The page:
TT1 bags completely encompass the sample source. These vessels can withstand the forces of pulverization and extreme temperatures at -70°C and below.
Tissue pieces are fragmented into smaller pieces suitable for homogenization. Pulverization takes place in under two seconds to ensure that the sample remains cold.
As an alternative to labor intensive homogenization methods, CGL employs acoustic technology to induce tissue disruption. With a computer-controlled process, sound waves are directed to the sample sealed within a homogenization buffer. Within the buffer, bubbles rapidly form and collapse, creating an intense jet of solute that consistently disrupts cells in solution. This highly reproducible, non-contact technology prevents cross-contamination, offers a significant decrease in processing time, and scales well for greater throughput.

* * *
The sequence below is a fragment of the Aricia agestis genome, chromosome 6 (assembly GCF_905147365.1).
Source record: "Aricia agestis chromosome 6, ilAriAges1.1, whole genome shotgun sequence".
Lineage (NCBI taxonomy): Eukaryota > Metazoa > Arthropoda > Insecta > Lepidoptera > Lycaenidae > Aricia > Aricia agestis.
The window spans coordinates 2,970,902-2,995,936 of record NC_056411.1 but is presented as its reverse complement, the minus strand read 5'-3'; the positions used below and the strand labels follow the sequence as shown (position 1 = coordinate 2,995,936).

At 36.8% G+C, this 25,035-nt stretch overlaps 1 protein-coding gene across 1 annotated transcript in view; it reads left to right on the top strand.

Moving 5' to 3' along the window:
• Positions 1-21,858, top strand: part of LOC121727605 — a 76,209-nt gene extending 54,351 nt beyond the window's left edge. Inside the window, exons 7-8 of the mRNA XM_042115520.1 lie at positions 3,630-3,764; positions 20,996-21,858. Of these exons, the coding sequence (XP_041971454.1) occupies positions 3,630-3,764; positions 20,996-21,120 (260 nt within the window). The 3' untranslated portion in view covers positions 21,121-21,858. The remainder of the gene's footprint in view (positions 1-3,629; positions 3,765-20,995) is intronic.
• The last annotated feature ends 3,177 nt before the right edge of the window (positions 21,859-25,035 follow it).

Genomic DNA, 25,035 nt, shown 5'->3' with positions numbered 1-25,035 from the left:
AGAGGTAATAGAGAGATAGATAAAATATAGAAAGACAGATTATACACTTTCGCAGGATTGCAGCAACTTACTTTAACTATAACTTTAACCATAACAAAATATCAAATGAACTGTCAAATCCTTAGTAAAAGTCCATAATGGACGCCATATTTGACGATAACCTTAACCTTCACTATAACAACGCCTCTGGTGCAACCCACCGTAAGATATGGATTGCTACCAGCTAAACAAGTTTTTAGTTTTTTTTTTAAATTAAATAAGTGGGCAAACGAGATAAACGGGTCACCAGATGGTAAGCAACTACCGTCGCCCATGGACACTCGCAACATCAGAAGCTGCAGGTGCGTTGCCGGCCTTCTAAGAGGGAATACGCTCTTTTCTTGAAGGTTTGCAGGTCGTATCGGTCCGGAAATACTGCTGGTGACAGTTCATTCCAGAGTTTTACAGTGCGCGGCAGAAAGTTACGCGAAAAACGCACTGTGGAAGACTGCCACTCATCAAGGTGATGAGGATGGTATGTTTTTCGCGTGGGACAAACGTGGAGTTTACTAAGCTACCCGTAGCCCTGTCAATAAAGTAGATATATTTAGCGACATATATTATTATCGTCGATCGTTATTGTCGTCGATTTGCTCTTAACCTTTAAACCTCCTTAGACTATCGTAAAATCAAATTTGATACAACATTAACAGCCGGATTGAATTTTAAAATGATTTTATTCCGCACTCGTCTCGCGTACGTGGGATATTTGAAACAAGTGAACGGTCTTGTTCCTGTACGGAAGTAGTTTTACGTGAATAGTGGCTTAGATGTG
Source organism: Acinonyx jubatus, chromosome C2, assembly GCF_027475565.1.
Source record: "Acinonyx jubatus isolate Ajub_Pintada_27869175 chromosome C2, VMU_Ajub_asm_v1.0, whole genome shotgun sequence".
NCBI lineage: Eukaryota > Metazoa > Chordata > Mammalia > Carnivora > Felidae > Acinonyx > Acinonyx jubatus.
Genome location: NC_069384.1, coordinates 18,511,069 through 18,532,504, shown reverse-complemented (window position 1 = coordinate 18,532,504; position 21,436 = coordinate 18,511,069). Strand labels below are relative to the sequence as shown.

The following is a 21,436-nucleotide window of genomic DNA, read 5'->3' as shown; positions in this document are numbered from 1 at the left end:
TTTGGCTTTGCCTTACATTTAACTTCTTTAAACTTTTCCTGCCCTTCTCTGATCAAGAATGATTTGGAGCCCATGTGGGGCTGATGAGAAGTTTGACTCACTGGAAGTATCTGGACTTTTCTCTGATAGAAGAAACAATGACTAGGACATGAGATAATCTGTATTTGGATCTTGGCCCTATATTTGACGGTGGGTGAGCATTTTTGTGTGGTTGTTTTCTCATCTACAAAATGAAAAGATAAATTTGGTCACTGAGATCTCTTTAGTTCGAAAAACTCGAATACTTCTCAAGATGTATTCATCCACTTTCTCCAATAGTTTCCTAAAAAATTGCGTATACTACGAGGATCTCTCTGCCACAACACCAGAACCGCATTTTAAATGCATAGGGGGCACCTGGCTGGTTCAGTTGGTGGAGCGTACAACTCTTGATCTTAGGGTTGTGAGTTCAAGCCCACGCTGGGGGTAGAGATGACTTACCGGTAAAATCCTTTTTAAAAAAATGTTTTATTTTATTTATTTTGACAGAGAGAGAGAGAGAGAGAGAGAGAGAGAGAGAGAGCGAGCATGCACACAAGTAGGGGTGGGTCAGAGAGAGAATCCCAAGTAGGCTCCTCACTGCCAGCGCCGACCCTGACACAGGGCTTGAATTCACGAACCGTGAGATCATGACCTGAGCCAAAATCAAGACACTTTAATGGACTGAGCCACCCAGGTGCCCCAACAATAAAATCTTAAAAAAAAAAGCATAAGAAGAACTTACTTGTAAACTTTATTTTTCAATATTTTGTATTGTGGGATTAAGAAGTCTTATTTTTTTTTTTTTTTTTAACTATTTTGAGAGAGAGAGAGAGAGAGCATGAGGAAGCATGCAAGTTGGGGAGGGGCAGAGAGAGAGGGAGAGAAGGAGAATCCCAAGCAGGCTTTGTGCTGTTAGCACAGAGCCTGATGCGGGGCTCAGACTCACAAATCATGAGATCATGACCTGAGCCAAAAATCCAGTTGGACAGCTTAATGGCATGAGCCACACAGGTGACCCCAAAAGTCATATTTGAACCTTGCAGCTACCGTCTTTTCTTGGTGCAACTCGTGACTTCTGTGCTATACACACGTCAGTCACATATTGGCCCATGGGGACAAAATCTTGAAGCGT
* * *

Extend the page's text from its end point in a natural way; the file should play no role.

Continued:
Small Rotor Stator Homogenization
Small mass samples can be directly homogenized in their shipping tubes with CGL's modified version of the rotor stator. Using disposable small generators, this process eliminates carryover contamination and has a quick processing time.
Estimation of Tissue Mass
After homogenization, each sample is weighed to determine the actual mass of the tissue. Accurate tissue mass is important at the purification step to avoiding overloading and to maintain the required RNA yields specified for the hybridization experiments.